Publishing on the Web can provide students and
teachers alike the opportunity to showcase their best work, create personal
home pages that help them reflect on who they are and how their learning
experiences are shaping who they want to become, and initiate dialogue with
their audiences around texts. The following tips and techniques can help
teachers think about ways they might incorporate Web publishing into their
students' educational experiences.
- Incorporate writing into students' normal assignments whenever
possible. Do so even in subjects such as mathematics, science, or physical
education, in which students are not necessarily called upon to write. The
incorporation of writing in this way will not only provide students with a
broad body of works to choose from, but will also help them reflect on their
learning in each of these subjects.
- Develop a partnership with another classroom--down the hall, across the
state or around the world--in which students can establish relationships
with each other and create collaborative projects for Web publication.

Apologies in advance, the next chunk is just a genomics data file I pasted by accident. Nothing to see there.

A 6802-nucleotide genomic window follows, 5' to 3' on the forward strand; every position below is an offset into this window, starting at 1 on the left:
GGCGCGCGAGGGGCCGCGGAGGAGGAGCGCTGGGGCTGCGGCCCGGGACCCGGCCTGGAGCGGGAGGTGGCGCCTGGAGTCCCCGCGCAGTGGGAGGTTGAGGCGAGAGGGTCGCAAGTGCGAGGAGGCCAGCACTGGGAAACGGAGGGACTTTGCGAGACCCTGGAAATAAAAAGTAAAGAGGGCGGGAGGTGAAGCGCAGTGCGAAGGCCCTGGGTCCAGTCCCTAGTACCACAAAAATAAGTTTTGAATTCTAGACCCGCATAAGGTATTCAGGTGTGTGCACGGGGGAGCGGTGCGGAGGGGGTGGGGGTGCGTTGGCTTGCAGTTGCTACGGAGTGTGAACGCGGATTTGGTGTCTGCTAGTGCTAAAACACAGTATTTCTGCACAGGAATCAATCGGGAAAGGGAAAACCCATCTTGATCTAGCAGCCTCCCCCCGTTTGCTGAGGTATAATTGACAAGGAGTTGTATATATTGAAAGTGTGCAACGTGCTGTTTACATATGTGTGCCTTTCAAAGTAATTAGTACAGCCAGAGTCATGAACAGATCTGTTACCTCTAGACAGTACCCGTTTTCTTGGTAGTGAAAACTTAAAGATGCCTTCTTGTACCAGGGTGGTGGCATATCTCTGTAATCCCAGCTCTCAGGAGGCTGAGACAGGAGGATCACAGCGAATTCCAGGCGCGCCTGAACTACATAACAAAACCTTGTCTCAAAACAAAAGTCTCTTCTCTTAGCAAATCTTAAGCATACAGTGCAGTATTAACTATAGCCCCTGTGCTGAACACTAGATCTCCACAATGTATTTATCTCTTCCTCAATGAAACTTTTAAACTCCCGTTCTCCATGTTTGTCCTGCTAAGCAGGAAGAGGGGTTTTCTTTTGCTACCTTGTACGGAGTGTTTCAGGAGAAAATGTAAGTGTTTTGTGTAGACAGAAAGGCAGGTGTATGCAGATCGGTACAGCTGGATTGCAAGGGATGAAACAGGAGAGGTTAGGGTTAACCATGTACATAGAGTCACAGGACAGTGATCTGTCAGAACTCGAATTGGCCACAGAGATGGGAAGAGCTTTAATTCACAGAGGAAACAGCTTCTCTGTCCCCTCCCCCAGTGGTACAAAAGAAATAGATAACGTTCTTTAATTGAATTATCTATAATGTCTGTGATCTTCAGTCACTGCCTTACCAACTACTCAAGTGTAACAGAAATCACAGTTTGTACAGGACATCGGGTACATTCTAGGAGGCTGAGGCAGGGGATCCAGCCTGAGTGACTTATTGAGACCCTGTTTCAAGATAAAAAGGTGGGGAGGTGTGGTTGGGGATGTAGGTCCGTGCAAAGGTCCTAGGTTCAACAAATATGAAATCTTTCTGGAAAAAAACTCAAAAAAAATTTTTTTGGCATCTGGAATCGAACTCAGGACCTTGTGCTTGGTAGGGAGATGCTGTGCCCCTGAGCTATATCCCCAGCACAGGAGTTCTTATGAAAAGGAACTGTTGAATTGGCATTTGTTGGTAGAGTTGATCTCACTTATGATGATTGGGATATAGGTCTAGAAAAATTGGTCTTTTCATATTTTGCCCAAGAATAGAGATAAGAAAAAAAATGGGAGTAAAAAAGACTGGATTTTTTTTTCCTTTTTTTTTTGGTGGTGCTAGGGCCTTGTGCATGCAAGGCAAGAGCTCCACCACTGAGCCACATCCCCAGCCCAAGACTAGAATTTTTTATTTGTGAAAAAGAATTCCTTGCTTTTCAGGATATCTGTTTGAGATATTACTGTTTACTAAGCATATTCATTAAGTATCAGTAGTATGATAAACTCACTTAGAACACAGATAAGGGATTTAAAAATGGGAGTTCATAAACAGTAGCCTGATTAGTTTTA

- Collect ideas about activities to try from student work that is
available on the Web. A great many schools and classrooms have Web
presences, and exposure to the ideas of others will help spark new ideas.
- Create a classroom-based newsletter, magazine, or other publication for
parents or community members for which students can assume responsibility.
Students will be able to contribute to an ongoing project that has a clear
purpose: informing parents and community members about the activities of the
students and their school.
- Help students begin to think about publishing as "more than words."
Encourage students who prefer to express themselves in modes other than
writing to think about their visual, audio, and graphical creations as
publishable materials, with potential for audience feedback and critique.
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